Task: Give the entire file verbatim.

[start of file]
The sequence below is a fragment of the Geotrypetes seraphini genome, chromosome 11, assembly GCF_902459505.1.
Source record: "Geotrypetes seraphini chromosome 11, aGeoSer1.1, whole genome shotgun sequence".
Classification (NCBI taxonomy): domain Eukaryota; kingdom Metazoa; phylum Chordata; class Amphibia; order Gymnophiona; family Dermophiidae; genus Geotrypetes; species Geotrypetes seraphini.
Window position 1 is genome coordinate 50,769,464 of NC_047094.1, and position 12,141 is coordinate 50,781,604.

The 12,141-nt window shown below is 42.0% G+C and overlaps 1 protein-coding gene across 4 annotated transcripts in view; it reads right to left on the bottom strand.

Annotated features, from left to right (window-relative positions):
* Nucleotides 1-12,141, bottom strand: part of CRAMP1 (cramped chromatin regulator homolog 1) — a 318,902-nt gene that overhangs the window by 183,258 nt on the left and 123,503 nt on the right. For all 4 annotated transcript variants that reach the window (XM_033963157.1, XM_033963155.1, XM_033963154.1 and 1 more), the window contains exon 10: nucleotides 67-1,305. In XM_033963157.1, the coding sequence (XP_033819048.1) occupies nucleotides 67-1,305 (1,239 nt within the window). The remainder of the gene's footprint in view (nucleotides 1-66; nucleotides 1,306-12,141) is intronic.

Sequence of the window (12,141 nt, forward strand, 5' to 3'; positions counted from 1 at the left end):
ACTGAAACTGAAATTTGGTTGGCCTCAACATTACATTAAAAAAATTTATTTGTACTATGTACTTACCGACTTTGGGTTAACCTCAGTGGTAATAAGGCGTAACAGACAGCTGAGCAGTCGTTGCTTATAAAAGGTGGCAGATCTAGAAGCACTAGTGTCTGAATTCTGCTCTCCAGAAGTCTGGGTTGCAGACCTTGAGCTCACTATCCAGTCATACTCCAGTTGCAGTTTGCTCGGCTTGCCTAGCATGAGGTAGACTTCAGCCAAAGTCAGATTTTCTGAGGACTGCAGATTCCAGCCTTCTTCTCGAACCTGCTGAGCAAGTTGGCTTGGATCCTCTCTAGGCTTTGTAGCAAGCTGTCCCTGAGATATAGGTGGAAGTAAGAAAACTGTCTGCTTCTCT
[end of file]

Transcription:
The sequence below is a fragment of the Geotrypetes seraphini genome, chromosome 11, assembly GCF_902459505.1.
Source record: "Geotrypetes seraphini chromosome 11, aGeoSer1.1, whole genome shotgun sequence".
Classification (NCBI taxonomy): domain Eukaryota; kingdom Metazoa; phylum Chordata; class Amphibia; order Gymnophiona; family Dermophiidae; genus Geotrypetes; species Geotrypetes seraphini.
Window position 1 is genome coordinate 50,769,464 of NC_047094.1, and position 12,141 is coordinate 50,781,604.

The 12,141-nt window shown below is 42.0% G+C and overlaps 1 protein-coding gene across 4 annotated transcripts in view; it reads right to left on the bottom strand.

Annotated features, from left to right (window-relative positions):
* Nucleotides 1-12,141, bottom strand: part of CRAMP1 (cramped chromatin regulator homolog 1) — a 318,902-nt gene that overhangs the window by 183,258 nt on the left and 123,503 nt on the right. For all 4 annotated transcript variants that reach the window (XM_033963157.1, XM_033963155.1, XM_033963154.1 and 1 more), the window contains exon 10: nucleotides 67-1,305. In XM_033963157.1, the coding sequence (XP_033819048.1) occupies nucleotides 67-1,305 (1,239 nt within the window). The remainder of the gene's footprint in view (nucleotides 1-66; nucleotides 1,306-12,141) is intronic.

Sequence of the window (12,141 nt, forward strand, 5' to 3'; positions counted from 1 at the left end):
ACTGAAACTGAAATTTGGTTGGCCTCAACATTACATTAAAAAAATTTATTTGTACTATGTACTTACCGACTTTGGGTTAACCTCAGTGGTAATAAGGCGTAACAGACAGCTGAGCAGTCGTTGCTTATAAAAGGTGGCAGATCTAGAAGCACTAGTGTCTGAATTCTGCTCTCCAGAAGTCTGGGTTGCAGACCTTGAGCTCACTATCCAGTCATACTCCAGTTGCAGTTTGCTCGGCTTGCCTAGCATGAGGTAGACTTCAGCCAAAGTCAGATTTTCTGAGGACTGCAGATTCCAGCCTTCTTCTCGAACCTGCTGAGCAAGTTGGCTTGGATCCTCTCTAGGCTTTGTAGCAAGCTGTCCCTGAGATATAGGTGGAAGTAAGAAAACTGTCTGCTTCTCT